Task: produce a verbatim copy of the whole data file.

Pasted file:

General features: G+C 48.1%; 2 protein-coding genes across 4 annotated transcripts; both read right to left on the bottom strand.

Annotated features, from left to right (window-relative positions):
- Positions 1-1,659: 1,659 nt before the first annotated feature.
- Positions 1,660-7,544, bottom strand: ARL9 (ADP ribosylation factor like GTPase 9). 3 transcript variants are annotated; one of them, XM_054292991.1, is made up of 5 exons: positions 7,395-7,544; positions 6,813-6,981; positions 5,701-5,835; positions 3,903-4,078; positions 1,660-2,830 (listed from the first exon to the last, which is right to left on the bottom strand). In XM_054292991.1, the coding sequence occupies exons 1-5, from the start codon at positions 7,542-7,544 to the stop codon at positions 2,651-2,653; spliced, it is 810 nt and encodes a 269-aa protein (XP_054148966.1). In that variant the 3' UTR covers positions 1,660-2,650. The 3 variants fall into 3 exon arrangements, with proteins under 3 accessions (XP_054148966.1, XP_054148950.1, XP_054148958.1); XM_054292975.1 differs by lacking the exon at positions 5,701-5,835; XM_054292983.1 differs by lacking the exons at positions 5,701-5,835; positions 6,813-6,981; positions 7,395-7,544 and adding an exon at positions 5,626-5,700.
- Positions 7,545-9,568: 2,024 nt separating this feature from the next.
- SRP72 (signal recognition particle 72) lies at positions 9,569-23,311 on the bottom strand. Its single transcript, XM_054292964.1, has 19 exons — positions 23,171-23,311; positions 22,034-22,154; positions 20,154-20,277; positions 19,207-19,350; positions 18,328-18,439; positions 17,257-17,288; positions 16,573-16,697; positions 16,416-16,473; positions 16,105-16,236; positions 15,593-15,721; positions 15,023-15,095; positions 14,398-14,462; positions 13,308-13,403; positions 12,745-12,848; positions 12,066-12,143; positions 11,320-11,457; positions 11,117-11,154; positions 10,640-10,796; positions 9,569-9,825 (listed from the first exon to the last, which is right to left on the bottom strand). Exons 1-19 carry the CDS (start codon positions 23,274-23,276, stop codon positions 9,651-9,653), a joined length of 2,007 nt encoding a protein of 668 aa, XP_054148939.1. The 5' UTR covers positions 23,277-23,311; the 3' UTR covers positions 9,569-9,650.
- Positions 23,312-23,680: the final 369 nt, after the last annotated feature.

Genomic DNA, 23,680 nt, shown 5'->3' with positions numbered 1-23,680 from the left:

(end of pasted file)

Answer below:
General features: G+C 48.1%; 2 protein-coding genes across 4 annotated transcripts; both read right to left on the bottom strand.

Annotated features, from left to right (window-relative positions):
- Positions 1-1,659: 1,659 nt before the first annotated feature.
- Positions 1,660-7,544, bottom strand: ARL9 (ADP ribosylation factor like GTPase 9). 3 transcript variants are annotated; one of them, XM_054292991.1, is made up of 5 exons: positions 7,395-7,544; positions 6,813-6,981; positions 5,701-5,835; positions 3,903-4,078; positions 1,660-2,830 (listed from the first exon to the last, which is right to left on the bottom strand). In XM_054292991.1, the coding sequence occupies exons 1-5, from the start codon at positions 7,542-7,544 to the stop codon at positions 2,651-2,653; spliced, it is 810 nt and encodes a 269-aa protein (XP_054148966.1). In that variant the 3' UTR covers positions 1,660-2,650. The 3 variants fall into 3 exon arrangements, with proteins under 3 accessions (XP_054148966.1, XP_054148950.1, XP_054148958.1); XM_054292975.1 differs by lacking the exon at positions 5,701-5,835; XM_054292983.1 differs by lacking the exons at positions 5,701-5,835; positions 6,813-6,981; positions 7,395-7,544 and adding an exon at positions 5,626-5,700.
- Positions 7,545-9,568: 2,024 nt separating this feature from the next.
- SRP72 (signal recognition particle 72) lies at positions 9,569-23,311 on the bottom strand. Its single transcript, XM_054292964.1, has 19 exons — positions 23,171-23,311; positions 22,034-22,154; positions 20,154-20,277; positions 19,207-19,350; positions 18,328-18,439; positions 17,257-17,288; positions 16,573-16,697; positions 16,416-16,473; positions 16,105-16,236; positions 15,593-15,721; positions 15,023-15,095; positions 14,398-14,462; positions 13,308-13,403; positions 12,745-12,848; positions 12,066-12,143; positions 11,320-11,457; positions 11,117-11,154; positions 10,640-10,796; positions 9,569-9,825 (listed from the first exon to the last, which is right to left on the bottom strand). Exons 1-19 carry the CDS (start codon positions 23,274-23,276, stop codon positions 9,651-9,653), a joined length of 2,007 nt encoding a protein of 668 aa, XP_054148939.1. The 5' UTR covers positions 23,277-23,311; the 3' UTR covers positions 9,569-9,650.
- Positions 23,312-23,680: the final 369 nt, after the last annotated feature.

Genomic DNA, 23,680 nt, shown 5'->3' with positions numbered 1-23,680 from the left: